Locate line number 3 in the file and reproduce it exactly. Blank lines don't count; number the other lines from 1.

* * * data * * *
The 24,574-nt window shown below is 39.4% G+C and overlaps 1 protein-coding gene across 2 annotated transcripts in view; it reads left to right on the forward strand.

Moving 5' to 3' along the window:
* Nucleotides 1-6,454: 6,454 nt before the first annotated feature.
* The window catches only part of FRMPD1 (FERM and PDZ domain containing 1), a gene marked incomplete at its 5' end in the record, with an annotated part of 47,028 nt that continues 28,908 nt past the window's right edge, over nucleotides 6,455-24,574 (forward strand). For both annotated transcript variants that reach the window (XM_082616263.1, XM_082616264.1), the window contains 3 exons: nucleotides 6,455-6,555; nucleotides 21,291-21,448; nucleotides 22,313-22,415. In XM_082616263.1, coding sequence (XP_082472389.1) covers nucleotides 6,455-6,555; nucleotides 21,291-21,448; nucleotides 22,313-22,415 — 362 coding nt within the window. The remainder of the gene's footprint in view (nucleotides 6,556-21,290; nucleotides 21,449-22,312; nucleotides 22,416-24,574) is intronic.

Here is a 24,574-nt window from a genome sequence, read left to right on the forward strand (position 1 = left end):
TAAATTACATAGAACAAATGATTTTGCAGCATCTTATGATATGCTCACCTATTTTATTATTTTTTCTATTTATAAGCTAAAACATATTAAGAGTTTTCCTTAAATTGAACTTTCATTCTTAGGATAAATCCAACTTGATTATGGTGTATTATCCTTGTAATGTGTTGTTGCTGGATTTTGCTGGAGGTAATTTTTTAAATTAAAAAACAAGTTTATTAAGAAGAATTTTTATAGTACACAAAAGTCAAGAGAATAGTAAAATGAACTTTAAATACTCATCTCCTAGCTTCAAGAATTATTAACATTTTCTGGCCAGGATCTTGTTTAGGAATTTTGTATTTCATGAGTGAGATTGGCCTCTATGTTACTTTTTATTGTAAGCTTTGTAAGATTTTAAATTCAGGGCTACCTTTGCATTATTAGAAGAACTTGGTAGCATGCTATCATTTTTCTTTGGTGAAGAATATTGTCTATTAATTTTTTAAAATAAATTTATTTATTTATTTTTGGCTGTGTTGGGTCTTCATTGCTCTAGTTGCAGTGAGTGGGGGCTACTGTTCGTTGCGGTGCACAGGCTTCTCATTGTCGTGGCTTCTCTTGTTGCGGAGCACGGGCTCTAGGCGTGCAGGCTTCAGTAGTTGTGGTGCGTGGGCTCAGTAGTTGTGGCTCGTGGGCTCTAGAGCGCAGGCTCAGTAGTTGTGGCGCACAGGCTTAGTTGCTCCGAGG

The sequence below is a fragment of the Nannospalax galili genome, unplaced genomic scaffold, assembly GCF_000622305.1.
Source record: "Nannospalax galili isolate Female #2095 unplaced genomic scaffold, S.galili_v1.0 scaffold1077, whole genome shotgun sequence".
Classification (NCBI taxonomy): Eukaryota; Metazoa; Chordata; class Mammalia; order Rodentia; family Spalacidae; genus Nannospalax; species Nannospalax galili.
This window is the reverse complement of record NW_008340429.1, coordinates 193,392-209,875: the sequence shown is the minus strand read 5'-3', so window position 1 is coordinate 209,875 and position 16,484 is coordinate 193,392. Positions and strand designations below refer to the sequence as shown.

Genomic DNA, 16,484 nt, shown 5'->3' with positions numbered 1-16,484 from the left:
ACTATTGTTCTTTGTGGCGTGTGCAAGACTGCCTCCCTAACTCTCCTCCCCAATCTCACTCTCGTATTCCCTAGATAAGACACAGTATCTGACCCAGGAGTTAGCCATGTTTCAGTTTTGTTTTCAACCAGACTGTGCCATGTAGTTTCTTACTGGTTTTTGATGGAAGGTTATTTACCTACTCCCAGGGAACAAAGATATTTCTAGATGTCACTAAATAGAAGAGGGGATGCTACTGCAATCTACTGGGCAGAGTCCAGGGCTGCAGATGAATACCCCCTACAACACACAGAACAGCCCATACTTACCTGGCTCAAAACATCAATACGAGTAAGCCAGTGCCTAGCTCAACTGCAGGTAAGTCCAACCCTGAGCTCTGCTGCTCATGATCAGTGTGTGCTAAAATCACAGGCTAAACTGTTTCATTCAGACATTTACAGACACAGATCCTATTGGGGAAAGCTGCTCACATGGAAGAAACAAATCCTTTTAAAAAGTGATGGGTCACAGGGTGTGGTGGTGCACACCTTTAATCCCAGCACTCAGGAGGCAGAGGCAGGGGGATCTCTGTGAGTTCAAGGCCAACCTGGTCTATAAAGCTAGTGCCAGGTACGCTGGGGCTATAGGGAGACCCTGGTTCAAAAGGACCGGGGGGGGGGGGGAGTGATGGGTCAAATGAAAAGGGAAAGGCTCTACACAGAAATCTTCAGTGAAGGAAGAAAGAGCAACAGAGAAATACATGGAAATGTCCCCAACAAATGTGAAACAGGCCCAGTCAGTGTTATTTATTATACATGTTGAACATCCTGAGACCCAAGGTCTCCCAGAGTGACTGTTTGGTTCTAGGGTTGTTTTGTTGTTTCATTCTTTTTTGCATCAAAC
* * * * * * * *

* Nucleotides 1-6,454: 6,454 nt before the first annotated feature.